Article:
Error while recording and exporting 7,5 hours live music

Hello everybody,
last friday we had a vinyl only party, 3 djs played one after another for 7,5 hours non-stop. rare vinyl discs and great music…
I recorded all this sound with audacity 2.0.2 and windows7.
then as usual i made - export - wave.
CPU exported the track for 20-30 minutes. So i got 4,5 gb wave-file. Good. But when i played it - there was only 30 minutes cut and absolutely nothing else. with 4,5 gb!

This record is very important for me. So the question: is there any opportunity to recover my 7,5 hours record?

thanks in advance.

I think we know what happened.

4 GB
The WAV format is limited to files that are less than 4 GB, because of its use of a 32-bit unsigned integer to record the file size header (some programs limit the file size to 2 GB).

I think there’s a trick to retrieving sound files that go over. We need to wait for a senior elf.


the problem is solved, just imported RAW file back to audacity!

sorry for bothering!


[ EDIT ] - Too late!

Try importing as Raw Data.

You’ll need to know the bit depth/encoding (16-bits?) and and the sample rate.

If you get pure noise, the bit depth or offset could be wrong. (With 16-bit files, an offset of 0 or 1 should work and with 24-bit files, try 0, 1, or 2.)

If you ‘guess’ the wrong sample rate, the speed will be off.

Once you get the whole file export to FLAC (or some other compressed format).

You’ll get a little glitch at the beginning where the WAV header is converted to audio and you can edit that out.

Next time, save your Audacity project AND export to FLAC. …And, whenever recording anything critical where there’s no chance for “take two”, set-up a 2nd back-up recorder and record to both. :wink:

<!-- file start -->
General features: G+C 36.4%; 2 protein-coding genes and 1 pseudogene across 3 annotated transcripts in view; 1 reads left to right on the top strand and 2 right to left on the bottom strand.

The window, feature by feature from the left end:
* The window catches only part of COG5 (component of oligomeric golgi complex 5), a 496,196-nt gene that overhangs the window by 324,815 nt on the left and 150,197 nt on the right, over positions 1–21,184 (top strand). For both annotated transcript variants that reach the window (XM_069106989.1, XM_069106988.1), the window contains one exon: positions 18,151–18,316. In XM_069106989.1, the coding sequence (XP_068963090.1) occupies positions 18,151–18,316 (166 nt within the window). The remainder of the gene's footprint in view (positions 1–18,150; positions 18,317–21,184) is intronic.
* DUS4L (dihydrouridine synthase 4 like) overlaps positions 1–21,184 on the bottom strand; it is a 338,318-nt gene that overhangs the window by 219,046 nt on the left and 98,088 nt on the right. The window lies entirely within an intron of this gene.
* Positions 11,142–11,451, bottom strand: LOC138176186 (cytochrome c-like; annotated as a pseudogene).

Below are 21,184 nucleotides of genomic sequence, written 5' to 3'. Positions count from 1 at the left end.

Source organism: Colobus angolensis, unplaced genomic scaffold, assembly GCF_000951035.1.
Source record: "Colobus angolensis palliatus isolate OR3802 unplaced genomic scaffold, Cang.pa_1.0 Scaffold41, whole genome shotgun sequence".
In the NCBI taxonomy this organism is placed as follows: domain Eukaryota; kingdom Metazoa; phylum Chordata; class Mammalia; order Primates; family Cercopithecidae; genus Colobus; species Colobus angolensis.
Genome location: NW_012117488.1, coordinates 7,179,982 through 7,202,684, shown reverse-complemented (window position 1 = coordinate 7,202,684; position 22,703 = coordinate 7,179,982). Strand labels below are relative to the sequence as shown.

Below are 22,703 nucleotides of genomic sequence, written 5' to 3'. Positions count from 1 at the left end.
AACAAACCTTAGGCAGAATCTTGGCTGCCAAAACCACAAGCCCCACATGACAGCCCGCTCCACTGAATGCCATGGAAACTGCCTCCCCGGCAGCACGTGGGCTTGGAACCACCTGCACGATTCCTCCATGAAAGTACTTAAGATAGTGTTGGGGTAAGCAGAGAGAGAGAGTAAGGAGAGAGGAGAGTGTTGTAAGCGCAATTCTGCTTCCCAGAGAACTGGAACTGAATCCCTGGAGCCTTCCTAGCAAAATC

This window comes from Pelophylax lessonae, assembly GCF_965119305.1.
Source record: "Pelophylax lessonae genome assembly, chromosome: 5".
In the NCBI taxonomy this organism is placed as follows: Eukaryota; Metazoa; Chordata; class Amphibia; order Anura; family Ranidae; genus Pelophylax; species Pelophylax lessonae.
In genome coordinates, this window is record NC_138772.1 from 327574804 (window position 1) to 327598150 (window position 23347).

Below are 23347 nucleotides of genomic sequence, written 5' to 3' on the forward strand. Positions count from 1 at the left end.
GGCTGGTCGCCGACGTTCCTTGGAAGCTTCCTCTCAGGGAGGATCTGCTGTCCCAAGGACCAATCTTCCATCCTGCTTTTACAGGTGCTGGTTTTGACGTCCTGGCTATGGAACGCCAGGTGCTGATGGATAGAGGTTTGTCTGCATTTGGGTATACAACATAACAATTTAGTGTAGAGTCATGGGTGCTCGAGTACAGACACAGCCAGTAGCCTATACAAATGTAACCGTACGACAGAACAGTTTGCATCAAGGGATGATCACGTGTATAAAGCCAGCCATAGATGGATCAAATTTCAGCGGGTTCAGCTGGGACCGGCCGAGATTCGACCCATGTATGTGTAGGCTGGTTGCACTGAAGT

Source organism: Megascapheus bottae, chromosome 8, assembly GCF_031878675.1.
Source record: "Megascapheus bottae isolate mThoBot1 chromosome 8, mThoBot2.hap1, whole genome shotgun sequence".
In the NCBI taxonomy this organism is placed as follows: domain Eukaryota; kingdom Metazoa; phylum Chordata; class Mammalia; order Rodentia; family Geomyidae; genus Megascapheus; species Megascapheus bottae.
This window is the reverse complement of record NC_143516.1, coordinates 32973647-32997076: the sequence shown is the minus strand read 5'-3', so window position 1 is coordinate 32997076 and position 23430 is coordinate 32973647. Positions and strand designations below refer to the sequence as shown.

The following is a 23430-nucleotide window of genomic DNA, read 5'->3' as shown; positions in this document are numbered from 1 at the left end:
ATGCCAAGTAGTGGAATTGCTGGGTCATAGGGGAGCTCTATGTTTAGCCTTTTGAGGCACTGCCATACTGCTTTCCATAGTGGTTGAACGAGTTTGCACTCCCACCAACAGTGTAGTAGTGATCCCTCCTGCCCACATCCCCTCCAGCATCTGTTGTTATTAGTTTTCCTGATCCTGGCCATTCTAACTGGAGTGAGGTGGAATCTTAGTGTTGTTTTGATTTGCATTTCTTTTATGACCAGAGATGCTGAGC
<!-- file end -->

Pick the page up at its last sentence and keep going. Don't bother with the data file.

Computers are the least reliable things we own, and it’s easy to make a setup/configuration error… Things can go wrong and sometimes you don’t realize there’s a problem 'till you get home and then it’s too late!


There is a 32-bit file-size field in the WAV file header and that limits the reported file-size. Depending on how the software writes over-size files, that 32-bit value may “roll over”, throwing-away the most significant bit(s) and you get what looks-like a random file size.

whenever recording anything critical where there’s no chance for “take two”, set-up a 2nd back-up recorder and record to both.

What he said.

This recording session looks insanely complicated, but (past bad lighting) it’s just me and Audacity recording a performance on the left and the performer’s own recorder (on the right) with the duplicate backup.

The client was happy with my sound files, so we didn’t need the backup.

I think I still have that session around here somewhere.